A number of post officers in Northern Ireland have run out of Irish passport application forms ahead of Brexit, Sinn Fein Senator Niall O Donnghaile has said.
Senator O Donnghaile said that the shortage shows the need for an Irish passport office to be opened in Northern Ireland.
Some post officers have said that they don't expect to receive more application forms until the end of February.
Official Passport Office figures showed than more than 84,000 people from Northern Ireland made applications in 2018, a 2% increase from the previous year.
Officials predict that up to 300,000 additional passports applications could be made if the UK leaves the EU in a no-deal scenario and 100 extra staff may be need in the Republic to cope with the demand.
Former Lord Mayor of Belfast O Donnghaile said there was a "drought" in passport application forms in a number of locations across Northern Ireland.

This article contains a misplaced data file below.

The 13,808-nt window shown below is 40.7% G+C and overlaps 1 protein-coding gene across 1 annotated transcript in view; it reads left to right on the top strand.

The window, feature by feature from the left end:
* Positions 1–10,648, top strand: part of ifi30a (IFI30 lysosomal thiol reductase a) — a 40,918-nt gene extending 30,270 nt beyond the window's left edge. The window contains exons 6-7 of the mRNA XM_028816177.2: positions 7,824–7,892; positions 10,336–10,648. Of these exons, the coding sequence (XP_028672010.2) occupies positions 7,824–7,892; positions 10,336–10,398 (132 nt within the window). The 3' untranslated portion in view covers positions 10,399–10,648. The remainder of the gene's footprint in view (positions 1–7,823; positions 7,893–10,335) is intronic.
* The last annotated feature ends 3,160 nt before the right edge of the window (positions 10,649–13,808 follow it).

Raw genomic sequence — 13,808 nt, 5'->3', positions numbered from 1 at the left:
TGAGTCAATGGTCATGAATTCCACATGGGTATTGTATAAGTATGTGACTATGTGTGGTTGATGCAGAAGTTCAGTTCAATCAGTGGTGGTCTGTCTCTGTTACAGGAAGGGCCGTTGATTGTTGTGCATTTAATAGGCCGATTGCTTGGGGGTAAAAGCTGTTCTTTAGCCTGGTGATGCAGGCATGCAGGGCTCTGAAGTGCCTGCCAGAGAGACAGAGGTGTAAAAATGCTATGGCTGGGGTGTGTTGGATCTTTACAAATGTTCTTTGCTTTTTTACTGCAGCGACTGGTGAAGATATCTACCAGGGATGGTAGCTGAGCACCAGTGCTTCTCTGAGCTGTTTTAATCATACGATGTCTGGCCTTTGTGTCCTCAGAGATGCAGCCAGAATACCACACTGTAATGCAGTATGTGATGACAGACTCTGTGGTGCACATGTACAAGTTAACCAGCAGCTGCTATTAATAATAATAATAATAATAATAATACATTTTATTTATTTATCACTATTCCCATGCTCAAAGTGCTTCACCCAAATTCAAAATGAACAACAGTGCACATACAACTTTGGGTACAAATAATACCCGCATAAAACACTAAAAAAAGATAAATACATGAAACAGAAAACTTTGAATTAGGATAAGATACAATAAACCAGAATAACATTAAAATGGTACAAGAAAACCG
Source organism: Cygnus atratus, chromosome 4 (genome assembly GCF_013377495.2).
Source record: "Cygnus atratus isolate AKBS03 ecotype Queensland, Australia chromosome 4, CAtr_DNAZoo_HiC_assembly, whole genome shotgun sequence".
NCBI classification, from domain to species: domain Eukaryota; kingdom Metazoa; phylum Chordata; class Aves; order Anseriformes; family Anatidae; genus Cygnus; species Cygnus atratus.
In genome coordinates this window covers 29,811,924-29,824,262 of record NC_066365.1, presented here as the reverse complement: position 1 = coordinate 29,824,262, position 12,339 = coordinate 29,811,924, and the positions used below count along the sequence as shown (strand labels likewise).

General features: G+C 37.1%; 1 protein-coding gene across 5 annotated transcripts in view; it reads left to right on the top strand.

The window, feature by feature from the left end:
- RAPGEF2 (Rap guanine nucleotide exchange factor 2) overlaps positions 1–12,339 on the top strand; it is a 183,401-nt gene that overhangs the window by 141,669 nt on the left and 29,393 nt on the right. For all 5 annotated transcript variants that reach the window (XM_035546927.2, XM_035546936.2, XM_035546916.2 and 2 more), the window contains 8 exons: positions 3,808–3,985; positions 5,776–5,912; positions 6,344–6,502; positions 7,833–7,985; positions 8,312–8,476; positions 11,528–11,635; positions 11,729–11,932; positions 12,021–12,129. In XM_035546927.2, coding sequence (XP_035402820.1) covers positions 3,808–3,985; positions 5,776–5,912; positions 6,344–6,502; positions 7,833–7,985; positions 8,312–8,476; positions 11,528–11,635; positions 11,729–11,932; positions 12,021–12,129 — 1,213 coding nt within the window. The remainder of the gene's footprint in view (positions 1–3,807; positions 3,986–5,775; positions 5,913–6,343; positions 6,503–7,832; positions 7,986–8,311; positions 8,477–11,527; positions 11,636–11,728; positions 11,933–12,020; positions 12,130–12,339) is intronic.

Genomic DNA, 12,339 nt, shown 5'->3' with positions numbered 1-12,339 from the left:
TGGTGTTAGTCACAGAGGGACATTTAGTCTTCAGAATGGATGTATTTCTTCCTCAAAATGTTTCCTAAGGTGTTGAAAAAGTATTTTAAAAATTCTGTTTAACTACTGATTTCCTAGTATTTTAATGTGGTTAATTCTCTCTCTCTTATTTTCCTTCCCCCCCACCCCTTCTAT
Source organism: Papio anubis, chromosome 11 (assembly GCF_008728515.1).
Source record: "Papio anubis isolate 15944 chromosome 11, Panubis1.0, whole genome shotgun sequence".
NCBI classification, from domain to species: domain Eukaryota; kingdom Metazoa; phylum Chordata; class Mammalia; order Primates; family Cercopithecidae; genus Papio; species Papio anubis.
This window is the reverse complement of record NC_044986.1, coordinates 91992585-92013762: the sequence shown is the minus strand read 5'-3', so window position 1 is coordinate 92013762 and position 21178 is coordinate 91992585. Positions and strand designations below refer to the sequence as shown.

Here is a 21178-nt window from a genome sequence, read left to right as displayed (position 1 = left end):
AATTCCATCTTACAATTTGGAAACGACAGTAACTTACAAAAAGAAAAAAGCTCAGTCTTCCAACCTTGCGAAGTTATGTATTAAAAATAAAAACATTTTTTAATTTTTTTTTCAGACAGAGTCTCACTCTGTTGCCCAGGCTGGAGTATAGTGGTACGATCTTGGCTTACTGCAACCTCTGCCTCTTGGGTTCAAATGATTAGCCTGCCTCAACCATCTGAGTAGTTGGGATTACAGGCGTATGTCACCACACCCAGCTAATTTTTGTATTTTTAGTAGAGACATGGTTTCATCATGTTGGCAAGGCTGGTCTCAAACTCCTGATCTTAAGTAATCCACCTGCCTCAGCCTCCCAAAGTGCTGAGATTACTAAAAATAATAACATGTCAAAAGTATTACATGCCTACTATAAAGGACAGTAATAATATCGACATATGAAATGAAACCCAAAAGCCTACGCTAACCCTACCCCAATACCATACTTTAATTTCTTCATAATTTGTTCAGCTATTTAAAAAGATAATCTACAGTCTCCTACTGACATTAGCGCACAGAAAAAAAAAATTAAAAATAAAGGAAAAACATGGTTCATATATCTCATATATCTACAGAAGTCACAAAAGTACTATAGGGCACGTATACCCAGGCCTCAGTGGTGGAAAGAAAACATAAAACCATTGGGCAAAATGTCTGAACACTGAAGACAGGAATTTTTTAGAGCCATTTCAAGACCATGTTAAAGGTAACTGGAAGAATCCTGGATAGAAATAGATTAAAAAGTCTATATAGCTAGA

“This increase is no doubt impacted upon by the ever-deepening Brexit crisis. More and more people are claiming their right to Irish and EU citizenship," he said.
“This reinforces the need for the Irish government to invest – opening a Passport Office in the six counties is the practical thing to do in order to meet growing demand and decrease the burden placed on staff.
“It’s time for the government to properly invest in the needs of Irish citizens in the six counties by opening this much-needed service as soon as possible.”